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Comparing frenzel and valsalva: Which equalization technique is right for you?

Diving underwater requires free divers not only to have physical preparation but also to know special techniques for equalizing pressure in the ears. The ability to properly equalize pressure during a dive not only ensures comfort but also prevents potential ear injuries. Among the various pressure equalization techniques, the definition Valsalva maneuver and the Frenzel technique stand out. Let's take a closer look at them and find out what problems may arise when using them, and also determine what is best suited for different diving conditions.

Definition Valsalva maneuver

Valsalva maneuver
This way to equalize is popular among beginners who first come to a freediving courses due to its simplicity: simply close your mouth, pinch your nose, and try to exhale, which creates pressure that pushes air through the Eustachian tubes into the middle ear, equalizing the pressure on the eardrums.

However, for freediving, where the dive is performed without scuba and in a vertical position, valsalva maneuver not working so easy. The fact is that as the depth increases, the volume of the lungs decreases, and the use of abdominal muscles to push air out of the lungs becomes difficult. The Valsalva maneuver can be risky at great depths, increasing the likelihood of lung and ear injuries due to the need to exert more effort.

Furthermore, the Valsalva maneuver is associated with tension and excessive oxygen consumption, which contradicts the main goal of freediving - maintaining relaxation and conserving energy. In this regard, although beginner freedivers may start with Valsalva, they should soon learn the Frenzel technique, which involves smaller and non-respiratory muscle groups, providing a softer and more controllable pressure equalization, allowing for deeper dives.

The Frenzel technique

Frenzel technique
It may seem complicated to master because it requires excellent control and awareness of one's oral cavity and throat muscles. Some people manage to master this skill intuitively, and the reasons for this are not fully understood.

To perform the maneuver, you need to pinch your nose and position your tongue to create "T" or "K" sounds. It is important to close the vocal cords and raise the larynx, which helps direct air from the mouth into the nasal cavity, while the soft palate must remain in a neutral position. An important feature is the absence of abdominal movements during the maneuver. The implementation of this method of compensation underwater becomes more complicated due to the inverted position of the body and unusual conditions, as well as the need to hold your breath.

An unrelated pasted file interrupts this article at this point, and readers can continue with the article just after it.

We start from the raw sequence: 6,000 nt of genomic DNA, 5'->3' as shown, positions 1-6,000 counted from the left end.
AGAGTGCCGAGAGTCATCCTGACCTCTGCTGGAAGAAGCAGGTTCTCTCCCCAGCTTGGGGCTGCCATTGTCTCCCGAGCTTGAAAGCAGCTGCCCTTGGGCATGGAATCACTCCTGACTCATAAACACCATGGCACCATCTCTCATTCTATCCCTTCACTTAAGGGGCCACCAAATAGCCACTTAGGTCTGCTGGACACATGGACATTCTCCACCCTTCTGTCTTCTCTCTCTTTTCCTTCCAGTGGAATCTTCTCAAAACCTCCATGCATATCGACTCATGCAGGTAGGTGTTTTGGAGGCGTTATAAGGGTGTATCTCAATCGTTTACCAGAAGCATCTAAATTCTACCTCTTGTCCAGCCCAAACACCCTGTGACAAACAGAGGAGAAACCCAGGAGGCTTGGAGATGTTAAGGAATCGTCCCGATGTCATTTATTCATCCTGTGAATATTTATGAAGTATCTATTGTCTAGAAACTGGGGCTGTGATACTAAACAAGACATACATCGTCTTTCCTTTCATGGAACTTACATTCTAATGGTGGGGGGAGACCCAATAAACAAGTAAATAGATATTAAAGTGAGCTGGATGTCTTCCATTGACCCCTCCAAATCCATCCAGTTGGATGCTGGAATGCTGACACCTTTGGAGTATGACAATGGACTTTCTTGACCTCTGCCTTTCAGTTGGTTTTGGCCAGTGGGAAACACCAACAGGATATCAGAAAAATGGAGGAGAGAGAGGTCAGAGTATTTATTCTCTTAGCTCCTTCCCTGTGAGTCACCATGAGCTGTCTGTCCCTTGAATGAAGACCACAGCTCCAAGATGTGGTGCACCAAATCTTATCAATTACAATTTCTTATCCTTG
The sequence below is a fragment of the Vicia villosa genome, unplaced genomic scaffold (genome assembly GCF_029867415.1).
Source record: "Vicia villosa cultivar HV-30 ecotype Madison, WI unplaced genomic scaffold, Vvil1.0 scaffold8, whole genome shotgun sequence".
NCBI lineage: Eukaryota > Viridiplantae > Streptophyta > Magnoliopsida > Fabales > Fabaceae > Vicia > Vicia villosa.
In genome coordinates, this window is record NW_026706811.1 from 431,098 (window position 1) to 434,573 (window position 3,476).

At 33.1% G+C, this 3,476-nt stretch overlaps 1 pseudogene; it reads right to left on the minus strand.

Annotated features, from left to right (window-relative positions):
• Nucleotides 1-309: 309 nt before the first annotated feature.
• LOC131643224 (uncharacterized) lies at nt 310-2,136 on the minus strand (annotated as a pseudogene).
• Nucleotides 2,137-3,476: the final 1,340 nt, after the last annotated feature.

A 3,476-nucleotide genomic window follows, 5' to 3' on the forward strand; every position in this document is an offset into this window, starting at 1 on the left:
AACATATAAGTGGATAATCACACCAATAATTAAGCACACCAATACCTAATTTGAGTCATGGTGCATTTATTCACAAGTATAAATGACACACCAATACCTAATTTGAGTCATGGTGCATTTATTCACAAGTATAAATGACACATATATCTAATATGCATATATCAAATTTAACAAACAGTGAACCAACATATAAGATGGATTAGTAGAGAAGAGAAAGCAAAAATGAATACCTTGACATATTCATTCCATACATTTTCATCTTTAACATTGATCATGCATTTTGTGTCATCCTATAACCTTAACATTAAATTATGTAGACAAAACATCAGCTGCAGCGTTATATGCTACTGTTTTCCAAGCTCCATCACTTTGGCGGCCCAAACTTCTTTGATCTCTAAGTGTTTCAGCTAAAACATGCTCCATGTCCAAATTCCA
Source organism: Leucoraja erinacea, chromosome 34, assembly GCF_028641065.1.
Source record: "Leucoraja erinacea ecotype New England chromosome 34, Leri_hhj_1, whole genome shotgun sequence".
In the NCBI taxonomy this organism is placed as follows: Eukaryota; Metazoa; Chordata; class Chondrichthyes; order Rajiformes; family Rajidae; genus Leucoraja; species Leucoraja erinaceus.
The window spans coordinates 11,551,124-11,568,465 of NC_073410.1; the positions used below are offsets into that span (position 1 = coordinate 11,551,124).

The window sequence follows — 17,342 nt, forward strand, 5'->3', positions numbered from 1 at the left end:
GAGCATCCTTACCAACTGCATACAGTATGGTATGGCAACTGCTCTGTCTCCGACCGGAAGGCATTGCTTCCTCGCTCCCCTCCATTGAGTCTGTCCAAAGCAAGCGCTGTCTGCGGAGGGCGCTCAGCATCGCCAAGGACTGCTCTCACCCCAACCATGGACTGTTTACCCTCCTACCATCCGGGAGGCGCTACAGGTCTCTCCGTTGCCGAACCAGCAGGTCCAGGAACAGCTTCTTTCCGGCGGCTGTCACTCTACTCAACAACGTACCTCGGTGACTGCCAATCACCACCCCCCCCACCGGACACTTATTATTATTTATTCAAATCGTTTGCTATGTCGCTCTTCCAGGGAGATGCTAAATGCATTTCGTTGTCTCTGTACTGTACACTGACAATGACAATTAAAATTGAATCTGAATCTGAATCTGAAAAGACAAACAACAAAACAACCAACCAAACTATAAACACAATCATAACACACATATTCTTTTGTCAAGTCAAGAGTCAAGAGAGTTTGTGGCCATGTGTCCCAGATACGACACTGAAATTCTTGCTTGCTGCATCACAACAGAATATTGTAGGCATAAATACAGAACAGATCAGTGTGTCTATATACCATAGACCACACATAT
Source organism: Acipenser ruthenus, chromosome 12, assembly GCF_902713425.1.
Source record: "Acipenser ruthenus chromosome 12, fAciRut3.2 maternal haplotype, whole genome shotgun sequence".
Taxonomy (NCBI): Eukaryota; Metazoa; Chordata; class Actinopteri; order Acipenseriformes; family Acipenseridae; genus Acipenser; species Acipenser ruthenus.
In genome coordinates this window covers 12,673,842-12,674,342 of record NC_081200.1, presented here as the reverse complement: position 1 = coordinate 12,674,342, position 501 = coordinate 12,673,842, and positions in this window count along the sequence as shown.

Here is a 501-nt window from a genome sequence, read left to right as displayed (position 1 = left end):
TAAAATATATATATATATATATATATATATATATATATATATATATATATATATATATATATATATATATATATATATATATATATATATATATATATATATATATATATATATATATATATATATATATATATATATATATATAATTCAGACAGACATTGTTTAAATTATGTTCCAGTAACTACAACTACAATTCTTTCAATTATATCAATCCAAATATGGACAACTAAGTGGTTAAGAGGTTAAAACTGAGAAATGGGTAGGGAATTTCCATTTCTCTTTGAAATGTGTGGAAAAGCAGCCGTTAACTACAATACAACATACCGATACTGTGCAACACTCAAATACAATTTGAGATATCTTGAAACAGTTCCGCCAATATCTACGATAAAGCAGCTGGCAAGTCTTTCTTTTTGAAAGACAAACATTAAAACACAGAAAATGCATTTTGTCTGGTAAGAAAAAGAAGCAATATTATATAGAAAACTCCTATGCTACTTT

Why is the frenzel technique preferred for freediving?

The Frenzel method has become the method of choice for free divers, as it requires the activation of only a small group of muscles, excluding the use of respiratory muscles to move air from the lungs, making it more manageable and conducive to relaxation - the ideal combination for diving without breathing apparatus.

Proper use of Frenzel can help reach depths of 30–40 meters and even deeper with intensive training. Although some free divers may naturally use Frenzel or quickly master it, many will need time to learn the skills. It is not uncommon for full mastery of this way of equalization to take days or even weeks of practice.

Comparative analysis

Valsalva Maneuver:

Advantages:
  • More intuitive to understand.
  • Simple to execute.
  • Effective at shallow depths.
Limitations:
  • Requires significant effort at greater depths.
  • Can lead to excessive oxygen consumption.
  • Increases the risk of injury.
  • Ineffective at greater depths.
Frenzel Technique:

Advantages:
  • Effectively equalizes pressure at greater depths.
  • Uses a minimal amount of muscle movement.
  • Helps maintain the necessary level of relaxation.
  • Preferred by free divers to increase dive depth.
  • Improves body control underwater.
Limitations:
  • More complex to master compared to the Valsalva maneuver.
  • Requires more time to understand and perform the technique.

Conclusion

When choosing between the Valsalva maneuver and the Frenzel technique, consider personal sensations and the level of comfort during diving. If you are new to underwater swimming, you may want to start with the Valsalva maneuver to learn the basics of pressure equalization diving. However, as soon as you feel the need for a more effective technique, especially as you need freediving equalization, consider switching to the Frenzel technique. Regardless of the chosen method, it is important to remember safety and to gradually increase the depth of diving to avoid the risk of barotrauma. The ideal solution would be to work with an experienced instructor who will help you master and refine the Frenzel technique. Practice, patience, and consistency are the key components of successful pressure compensation at depth.

31.01.2024
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